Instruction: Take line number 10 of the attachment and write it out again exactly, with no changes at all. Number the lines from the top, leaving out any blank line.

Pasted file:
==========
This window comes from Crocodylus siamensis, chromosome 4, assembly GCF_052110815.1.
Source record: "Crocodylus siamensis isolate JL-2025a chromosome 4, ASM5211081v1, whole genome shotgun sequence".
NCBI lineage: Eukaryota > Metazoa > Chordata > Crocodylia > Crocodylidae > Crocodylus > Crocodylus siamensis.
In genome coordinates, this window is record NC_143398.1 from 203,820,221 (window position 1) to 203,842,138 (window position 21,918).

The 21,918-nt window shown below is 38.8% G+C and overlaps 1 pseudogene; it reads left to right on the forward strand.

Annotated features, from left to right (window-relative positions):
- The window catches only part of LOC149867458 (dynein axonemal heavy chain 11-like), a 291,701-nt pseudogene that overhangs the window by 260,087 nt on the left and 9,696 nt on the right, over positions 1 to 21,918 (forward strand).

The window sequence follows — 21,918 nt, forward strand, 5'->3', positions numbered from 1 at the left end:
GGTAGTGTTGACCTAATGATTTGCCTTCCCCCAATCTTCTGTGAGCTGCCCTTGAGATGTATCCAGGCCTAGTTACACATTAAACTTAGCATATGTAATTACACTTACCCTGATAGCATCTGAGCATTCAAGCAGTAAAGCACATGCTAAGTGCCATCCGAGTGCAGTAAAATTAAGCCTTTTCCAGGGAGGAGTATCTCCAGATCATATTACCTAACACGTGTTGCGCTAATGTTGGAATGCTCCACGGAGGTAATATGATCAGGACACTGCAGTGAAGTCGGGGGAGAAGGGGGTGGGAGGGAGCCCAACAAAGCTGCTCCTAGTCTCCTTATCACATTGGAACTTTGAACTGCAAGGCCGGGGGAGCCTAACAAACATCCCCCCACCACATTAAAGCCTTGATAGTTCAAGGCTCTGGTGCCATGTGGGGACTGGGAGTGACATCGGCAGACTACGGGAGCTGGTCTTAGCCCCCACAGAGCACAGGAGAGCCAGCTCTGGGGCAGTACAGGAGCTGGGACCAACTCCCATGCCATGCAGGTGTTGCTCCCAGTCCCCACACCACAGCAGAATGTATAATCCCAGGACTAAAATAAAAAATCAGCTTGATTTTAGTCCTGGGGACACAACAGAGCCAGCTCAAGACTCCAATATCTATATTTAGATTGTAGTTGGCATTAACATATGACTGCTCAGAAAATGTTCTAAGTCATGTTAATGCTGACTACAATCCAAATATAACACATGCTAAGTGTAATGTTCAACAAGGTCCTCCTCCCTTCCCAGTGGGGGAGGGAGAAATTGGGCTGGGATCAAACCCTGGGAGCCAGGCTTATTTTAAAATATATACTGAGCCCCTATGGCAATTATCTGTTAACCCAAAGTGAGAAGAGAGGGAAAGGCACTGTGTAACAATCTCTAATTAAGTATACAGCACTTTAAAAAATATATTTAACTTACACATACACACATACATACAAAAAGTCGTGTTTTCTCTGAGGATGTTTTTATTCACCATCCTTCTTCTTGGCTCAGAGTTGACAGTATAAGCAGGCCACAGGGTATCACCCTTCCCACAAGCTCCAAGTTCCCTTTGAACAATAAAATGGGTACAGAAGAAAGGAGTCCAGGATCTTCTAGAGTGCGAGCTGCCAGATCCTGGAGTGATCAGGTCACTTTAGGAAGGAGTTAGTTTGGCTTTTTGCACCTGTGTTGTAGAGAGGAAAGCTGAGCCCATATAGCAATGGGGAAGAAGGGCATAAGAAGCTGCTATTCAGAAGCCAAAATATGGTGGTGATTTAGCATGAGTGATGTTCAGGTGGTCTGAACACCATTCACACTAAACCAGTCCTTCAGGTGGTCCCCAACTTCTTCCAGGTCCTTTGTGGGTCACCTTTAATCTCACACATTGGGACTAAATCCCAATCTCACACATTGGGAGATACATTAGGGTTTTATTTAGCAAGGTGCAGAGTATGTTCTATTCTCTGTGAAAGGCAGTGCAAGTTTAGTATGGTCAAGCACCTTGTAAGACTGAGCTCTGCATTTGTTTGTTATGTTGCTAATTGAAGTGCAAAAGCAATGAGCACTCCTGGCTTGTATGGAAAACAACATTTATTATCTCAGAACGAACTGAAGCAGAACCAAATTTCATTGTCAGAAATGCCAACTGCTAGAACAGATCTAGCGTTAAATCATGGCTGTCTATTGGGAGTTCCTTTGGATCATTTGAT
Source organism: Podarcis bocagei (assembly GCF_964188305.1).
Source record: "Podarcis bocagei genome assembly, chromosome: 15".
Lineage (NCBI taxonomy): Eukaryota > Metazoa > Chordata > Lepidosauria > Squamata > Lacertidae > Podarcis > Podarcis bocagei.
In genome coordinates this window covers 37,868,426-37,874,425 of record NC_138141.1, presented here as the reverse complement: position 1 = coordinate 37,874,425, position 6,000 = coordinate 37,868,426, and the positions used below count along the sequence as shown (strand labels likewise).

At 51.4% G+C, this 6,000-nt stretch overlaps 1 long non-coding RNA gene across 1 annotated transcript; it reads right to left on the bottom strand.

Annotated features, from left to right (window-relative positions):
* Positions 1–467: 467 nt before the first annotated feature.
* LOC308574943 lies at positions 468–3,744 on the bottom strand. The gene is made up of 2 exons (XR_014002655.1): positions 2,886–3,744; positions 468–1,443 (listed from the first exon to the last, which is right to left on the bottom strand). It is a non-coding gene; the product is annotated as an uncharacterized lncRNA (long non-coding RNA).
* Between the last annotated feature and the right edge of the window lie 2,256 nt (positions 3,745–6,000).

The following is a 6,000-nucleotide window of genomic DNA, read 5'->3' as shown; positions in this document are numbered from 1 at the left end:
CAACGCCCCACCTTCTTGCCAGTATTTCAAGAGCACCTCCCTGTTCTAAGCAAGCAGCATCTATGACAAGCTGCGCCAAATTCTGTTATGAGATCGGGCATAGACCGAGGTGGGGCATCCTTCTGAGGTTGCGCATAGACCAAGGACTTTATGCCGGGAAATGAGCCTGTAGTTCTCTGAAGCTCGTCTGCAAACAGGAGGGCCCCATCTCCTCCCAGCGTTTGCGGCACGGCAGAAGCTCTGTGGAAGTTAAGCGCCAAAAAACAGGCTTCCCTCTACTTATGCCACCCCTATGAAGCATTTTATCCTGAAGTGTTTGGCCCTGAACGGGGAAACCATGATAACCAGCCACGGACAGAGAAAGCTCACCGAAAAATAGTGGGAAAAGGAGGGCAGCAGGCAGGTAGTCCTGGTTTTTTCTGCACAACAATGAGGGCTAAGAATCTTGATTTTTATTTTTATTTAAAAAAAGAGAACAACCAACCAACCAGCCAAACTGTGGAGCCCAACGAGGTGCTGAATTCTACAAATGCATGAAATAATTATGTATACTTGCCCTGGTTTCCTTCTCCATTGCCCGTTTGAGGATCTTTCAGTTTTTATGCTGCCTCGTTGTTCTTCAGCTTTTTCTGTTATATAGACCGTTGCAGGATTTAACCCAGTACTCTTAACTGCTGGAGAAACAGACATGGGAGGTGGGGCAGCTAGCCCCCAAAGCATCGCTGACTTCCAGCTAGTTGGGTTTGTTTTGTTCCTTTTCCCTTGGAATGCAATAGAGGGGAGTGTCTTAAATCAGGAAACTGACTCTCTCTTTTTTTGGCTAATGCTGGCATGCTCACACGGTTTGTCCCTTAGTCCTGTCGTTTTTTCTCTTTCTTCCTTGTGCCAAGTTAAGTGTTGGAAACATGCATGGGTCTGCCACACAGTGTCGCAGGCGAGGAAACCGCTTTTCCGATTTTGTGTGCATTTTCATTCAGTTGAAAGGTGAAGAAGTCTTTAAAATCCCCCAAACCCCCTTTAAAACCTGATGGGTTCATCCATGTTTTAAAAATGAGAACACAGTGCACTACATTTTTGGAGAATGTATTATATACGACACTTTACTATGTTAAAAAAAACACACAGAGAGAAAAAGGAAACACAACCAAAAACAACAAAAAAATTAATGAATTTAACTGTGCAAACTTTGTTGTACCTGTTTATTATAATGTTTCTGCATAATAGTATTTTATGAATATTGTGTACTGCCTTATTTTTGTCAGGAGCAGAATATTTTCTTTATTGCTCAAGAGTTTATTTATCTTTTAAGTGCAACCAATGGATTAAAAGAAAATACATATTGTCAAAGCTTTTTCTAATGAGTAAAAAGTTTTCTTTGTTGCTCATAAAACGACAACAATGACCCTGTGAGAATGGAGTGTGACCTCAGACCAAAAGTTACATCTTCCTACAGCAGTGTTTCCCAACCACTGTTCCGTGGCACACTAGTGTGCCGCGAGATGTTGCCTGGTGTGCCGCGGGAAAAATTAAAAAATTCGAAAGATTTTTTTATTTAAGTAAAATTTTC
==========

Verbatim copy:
Source organism: Podarcis bocagei (assembly GCF_964188305.1).